J.B. Heaton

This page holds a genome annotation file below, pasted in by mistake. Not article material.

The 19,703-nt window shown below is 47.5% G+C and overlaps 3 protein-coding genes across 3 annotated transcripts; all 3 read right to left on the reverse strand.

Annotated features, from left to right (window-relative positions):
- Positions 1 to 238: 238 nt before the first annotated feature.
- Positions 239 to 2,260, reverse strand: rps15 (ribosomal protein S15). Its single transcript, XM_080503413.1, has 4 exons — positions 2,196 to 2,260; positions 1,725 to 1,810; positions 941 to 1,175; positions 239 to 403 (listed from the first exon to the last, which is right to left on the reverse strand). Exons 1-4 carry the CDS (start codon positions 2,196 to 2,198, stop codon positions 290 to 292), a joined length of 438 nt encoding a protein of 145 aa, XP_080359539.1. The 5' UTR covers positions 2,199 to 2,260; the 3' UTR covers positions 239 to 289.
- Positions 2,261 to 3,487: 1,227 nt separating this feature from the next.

For an investor, litigation funding is too tempting to resist. Litigation funding promises that most elusive of investment returns: those uncorrelated with an investor’s other investment returns. Litigation funding also invests in a world that seems fraught with possible pricing inefficiencies. It seems plausible—even likely—that a team of smart lawyer-underwriters can identify high-value litigation investments to generate superior returns for litigation funding investors. But more than a decade of experience suggests the promise of litigation funding is a siren song. The promise draws investors into the water, but the payoffs may be meager and rare. While litigation funding has always been controversial with defendants and business trade associations, the real problem is that the investment class is a poor one. First, high-stakes civil litigation is far more complex and random than most investors understand. There are an overwhelming number of ways that litigants can lose and far fewer paths to significant victories. Second, few good cases—from an investment perspective—are likely to find their way to funders. Third, litigation funding is probably prone to optimism bias, causing litigation funders to overestimate the probability of victory in their cases. Finally, litigation funding is fungible with little value added by the funder, suggesting that competition will drive down any significant previously-existing profits. While litigation funding serves a valuable social purpose when it finances meritorious cases that otherwise would not be pursued, we can expect investor success in the field to be rare and likely limited to those funders with the most litigation savvy and the best luck. Nevertheless, investors are unlikely to give up on the space despite the large prospect of poor returns.